- In the last decade, instances of human or child sacrifice have been reported from the remote areas of Uttar Pradesh, Orissa, Bihar, Jharkhand and Chhattisgarh
- Tantrik help is sought to correct perceived defects in a newly built house, to cure an ailment or nightmares, to get rid of ghosts and evil spirits, to propitiate gods, to gain power or disable opponents etc.
- In Dec 2010, tantrik Kamalaksha Purusha sacrificed the 3-yr-old daughter of Bihari labourers who were tenants in his brother’s house in Yeyyadi, Mangalore, Karnataka.
On either side of the serpentine road leading to the village of Tirumaladevara Koppa, cotton shrubs stand on pitch dark soil. The bolls clouding up at the edge of the stalks appear almost ready for harvest. One wonders if it was cotton plucked from these fields in an earlier season that was found stuffed in the mouth of Basavaraja Kademani on that gory night after amavasya in November 2011, when a medieval tantric ritual of ‘human sacrifice’ is said to have unfolded in the village that falls in the Ranebennur taluk of Haveri district.
Although it has been a little over three months since Basavaraja, who was from the Dalit Madiga community, was found dead, his unlettered parents Bharmappa and Manjavva are fighting the obstinate local administration to convince them that their son was indeed ritually sacrificed by their upper-caste landlord of 15 years. They allege that Basavanagouda Gouda, around 65, got Nijalingaswamy alias Tatu Ajja, a tantrik, to perform the ghastly ritual to “correct vaastu problems” plaguing his newly built house. The tantrik had drawn their son’s blood and sprinkled it in and around the house to exorcise the imagined evil.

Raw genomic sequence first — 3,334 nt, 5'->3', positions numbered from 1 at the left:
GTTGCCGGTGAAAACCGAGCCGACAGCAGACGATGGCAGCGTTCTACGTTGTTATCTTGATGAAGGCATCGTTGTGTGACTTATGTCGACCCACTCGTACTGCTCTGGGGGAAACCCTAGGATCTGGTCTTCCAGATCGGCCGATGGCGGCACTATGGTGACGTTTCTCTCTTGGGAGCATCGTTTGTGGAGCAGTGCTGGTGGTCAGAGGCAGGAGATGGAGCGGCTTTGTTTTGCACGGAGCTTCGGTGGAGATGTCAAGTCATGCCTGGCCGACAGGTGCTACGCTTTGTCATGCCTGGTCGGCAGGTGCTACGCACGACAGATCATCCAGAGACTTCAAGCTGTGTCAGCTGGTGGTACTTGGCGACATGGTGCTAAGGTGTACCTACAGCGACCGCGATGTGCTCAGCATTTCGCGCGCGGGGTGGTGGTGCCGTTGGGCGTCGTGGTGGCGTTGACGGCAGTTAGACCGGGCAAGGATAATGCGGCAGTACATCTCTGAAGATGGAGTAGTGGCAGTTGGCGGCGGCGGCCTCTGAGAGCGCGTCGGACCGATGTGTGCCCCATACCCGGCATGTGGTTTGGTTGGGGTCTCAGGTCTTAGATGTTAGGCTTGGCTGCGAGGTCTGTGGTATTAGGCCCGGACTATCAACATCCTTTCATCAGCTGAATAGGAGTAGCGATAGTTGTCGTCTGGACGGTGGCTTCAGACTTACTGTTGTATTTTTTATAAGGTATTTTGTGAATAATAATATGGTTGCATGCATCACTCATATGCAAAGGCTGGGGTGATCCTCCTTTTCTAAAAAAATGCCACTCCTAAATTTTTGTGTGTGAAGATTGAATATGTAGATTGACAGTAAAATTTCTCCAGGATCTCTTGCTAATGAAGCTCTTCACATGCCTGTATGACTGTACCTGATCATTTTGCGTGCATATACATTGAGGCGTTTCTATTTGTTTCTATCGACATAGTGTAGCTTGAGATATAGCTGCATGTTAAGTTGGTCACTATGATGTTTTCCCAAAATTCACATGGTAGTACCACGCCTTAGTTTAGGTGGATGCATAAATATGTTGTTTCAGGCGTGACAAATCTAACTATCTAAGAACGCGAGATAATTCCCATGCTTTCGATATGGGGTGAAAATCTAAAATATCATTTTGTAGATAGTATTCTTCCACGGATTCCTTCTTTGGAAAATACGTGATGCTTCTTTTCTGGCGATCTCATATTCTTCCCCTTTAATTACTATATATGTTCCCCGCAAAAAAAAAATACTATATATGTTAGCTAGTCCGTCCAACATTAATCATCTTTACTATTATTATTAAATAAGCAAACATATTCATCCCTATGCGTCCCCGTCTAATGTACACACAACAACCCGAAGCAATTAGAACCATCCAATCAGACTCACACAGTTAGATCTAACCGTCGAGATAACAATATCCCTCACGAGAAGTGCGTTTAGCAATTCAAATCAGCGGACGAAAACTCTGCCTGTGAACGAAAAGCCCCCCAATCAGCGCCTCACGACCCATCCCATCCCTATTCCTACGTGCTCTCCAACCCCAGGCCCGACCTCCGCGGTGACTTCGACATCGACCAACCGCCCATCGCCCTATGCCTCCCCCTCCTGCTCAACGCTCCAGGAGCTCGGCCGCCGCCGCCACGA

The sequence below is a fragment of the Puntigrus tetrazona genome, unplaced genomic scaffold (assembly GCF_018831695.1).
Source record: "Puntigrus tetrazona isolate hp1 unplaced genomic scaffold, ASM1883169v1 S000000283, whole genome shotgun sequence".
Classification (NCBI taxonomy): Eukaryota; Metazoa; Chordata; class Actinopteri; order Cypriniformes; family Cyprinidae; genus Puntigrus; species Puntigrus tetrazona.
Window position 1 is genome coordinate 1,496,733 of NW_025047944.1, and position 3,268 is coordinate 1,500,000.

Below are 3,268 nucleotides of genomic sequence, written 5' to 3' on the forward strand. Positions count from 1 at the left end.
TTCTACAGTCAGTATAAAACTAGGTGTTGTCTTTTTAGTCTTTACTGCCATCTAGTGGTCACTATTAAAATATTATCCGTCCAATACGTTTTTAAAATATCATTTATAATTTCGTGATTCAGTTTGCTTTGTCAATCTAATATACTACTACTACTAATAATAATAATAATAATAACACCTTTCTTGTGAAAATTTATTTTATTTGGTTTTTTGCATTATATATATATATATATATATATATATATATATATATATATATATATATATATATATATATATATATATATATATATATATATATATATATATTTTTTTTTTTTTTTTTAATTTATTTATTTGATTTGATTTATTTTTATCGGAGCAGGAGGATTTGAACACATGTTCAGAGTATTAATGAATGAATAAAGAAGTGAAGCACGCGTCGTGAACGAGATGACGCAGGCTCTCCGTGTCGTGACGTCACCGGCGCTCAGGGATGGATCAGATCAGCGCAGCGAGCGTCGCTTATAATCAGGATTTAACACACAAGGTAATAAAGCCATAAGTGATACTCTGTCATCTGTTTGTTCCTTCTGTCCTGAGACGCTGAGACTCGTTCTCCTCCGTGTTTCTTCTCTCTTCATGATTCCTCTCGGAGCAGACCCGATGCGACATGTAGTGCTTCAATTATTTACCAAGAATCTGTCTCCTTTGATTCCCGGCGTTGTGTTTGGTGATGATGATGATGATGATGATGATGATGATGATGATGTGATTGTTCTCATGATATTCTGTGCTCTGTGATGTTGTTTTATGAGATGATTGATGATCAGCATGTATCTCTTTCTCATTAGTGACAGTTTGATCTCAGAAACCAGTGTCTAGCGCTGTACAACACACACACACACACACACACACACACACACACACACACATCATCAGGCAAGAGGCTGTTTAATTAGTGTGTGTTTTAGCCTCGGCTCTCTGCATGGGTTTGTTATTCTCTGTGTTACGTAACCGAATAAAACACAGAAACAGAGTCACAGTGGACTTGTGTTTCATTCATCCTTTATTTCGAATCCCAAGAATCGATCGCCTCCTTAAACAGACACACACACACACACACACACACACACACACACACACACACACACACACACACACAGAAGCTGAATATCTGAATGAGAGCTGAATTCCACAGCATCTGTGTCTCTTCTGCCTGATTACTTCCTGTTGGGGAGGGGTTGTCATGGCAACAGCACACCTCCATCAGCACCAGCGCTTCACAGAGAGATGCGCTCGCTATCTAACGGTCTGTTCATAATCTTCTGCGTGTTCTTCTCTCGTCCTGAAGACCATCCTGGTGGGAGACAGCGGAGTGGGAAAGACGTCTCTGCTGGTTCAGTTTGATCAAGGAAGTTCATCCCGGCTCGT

The police, however, have rejected the parents’ version as a ‘lie’. In a letter dated February 9, the Deputy Superintendent of Police has told the parents that they investigated the death and “found no evidence to say that it was human sacrifice”. SP Chetan Singh Rathore echoes the line: “This is not human sacrifice, this is normal murder. Anyway, human sacrifice is as good as murder in a court of law. We have registered a case under Section 302 of the Indian Penal Code,” he said. The police maintain that the murder was committed in a moment of irrepressible rage by the landlord’s son Ninganagouda as he had discovered that the 17-year-old Basavaraja was having an ‘illicit relationship’ with his wife.
The district in-charge minister C.M. Udasi agrees with the police. “I’ve made several enquiries,” he says. “This is a false complaint. This is not human sacrifice.” However, Dalit writers and activists like Devanoor Mahadeva and S. Sivalingam insist that this is indeed a reprehensible ritual offering and the state does not want to admit it as it would mean negative publicity and disrepute. Strangely, the human rights lobby is yet to mobilise on a case that involves a Dalit being “sacrificed”. People prefer to pretend it did not happen. When Outlook contacted the CM’s office, a response was promised, but didn’t come.
Basavaraja’s parents are outraged by this “fabricated tale meant only for a cover-up”. Despite the evident disinterest of the local authorities to probe the death thoroughly, and the prima facie evidence on offer (including the post-mortem report), raises many uneasy questions about Basavaraja’s death, besides punching holes in the police story.